It happened about 11:00 this morning. Today, of ALL days, I was at a hospital having some tests run. Everything's fine, and I am glad it's over. Today, of ALL days - a STRESS test! Somewhere God is laughing....
It's the two year anniversary of Katrina's landfall. I've tried my best to ignore it, to de-emphasize it. The people of my parish begged us not to do anything special. Instead we will have our regular Wednesday night service of healing and Holy Eucharist, and I will add some special prayers and music to mark the occasion.
I thought I was ok with this day.....of ALL days.
It's not the memories. I won't ever forget what it was like riding that storm out. The howling of the unceasing wind, the fear of what was being done to our community, our homes, our church. I was in a house about 5 miles inland, and it was not pleasant. The days afterward are just a blur, a blur of images of devastation, collapse, ruin, people-in-shock, rumors, worries, unreal heat, lack of sleep, and complete puzzlement over what exactly to do, other than wake up from the little sleep you could manage and get somewhere and help someone. Day after day.
A first year of watching massive debris piles finally picked up, of people, one by one, coming by to say goodbye, of struggles with a church decimated by this storm, of worries about my own family, my son especially, and what this is doing to them.
A second year of increasing frustration with the slow-ness of EVERYTHING. The way people feel absolutely raped by their insurance carriers, the same ones that reported RECORD profits. The steady and good and solid and amazing work going on, bit by bit, brick by brick, with the incredible army of volunteers who come and labor and pray and hopefully go home better for having been here, hopefully go home and tell our story so others will come.
I didn't need to watch CNN or any other program to remember. I didn't even want to.
Yesterday I received in the mail a package from a seminary classmate. In it was an autographed copy of our graduating class, signed by all the members. You see, when we graduated we each signed the mattes for each other's pictures, and my copy was framed and hanging in my office when the storm surge came, when the waters burst my church into a million little pieces, and all my books, my ordination certificates, my diploma....and my class picture, washed away, out to sea or buried in rubble never to be found, floating along with our pews and our altar. My loss was minuscule compared to most others, but a few things were gone that I could not recreate.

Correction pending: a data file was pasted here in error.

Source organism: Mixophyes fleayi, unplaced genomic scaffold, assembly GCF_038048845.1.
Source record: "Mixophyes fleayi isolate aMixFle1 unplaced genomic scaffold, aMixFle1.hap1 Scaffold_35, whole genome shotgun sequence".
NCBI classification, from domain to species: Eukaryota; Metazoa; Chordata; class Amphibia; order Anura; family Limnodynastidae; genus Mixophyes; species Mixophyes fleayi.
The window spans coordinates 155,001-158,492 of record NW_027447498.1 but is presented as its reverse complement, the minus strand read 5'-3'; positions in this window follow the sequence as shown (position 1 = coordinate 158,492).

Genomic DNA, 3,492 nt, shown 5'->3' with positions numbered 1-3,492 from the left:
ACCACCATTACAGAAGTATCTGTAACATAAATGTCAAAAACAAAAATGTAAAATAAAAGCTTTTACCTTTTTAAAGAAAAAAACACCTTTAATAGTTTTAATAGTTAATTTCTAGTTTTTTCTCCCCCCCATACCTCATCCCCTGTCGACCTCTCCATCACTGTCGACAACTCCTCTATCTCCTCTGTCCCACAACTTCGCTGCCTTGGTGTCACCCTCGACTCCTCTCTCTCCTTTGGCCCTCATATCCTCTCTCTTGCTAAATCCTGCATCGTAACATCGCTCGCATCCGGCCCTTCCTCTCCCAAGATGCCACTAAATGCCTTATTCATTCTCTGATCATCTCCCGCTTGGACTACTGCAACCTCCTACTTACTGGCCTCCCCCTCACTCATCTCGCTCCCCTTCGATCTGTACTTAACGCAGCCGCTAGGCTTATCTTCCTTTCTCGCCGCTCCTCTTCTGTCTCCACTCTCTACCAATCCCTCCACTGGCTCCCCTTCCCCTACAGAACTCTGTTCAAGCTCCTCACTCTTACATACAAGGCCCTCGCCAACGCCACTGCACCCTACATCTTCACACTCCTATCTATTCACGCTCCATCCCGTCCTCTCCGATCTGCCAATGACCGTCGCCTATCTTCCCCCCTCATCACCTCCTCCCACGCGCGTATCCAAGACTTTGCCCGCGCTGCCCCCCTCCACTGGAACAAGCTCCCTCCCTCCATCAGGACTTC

On Palm Sunday of 2006 our class president, Larry Motz, died from cancer. A few days before his death a classmate, Nicolette Papanek, visited with our dear friend. Larry asked her to get his picture, his signed graduation picture and take it with her. He asked her to frame it and mail it to ME, for he knew mine was long gone. We'd talked about it just a week before, in my last conversation with Larry, that my picture was gone. He didn't say anything to me about his picture, but he made Nicolette promise to send it to me.
So it came. Yesterday. I opened it and was overcome....overcome....
Today when I got into my car at the hospital, thinking about what words to say tonight at our anniversary service, I thought of Larry and that amazing gift. I thought of my classmates, many who have been down here to help. I thought also of the scores, SCORES, of volunteers who have come to our aid, who have changed us and who have themselves been changed, I thought of all the people I have gotten to meet, to work with and laugh with and eat with and pray with, people I would have never known otherwise. I thought of that great image of St. Paul, the body of Christ, all connected, all vital, all needed, ALL needed.
And then it came. Sitting in my truck the tears came, they fell hard and fast and surprising. I really haven't had the "good cry" yet, two years later it happened and I was totally unprepared, on this anniversary I was trying to ignore.
For those who read this blog and journey with us, we are connected, my brothers and sisters. Thank you for your willingness to make that so apparent to me, to all of us.
We will get through today, and wake up tomorrow and wonder how long this will go on, how long Oh Lord, how long. And then someone else shows up, to help, to pray, to smile, to laugh, to cry with us.
God bless you all.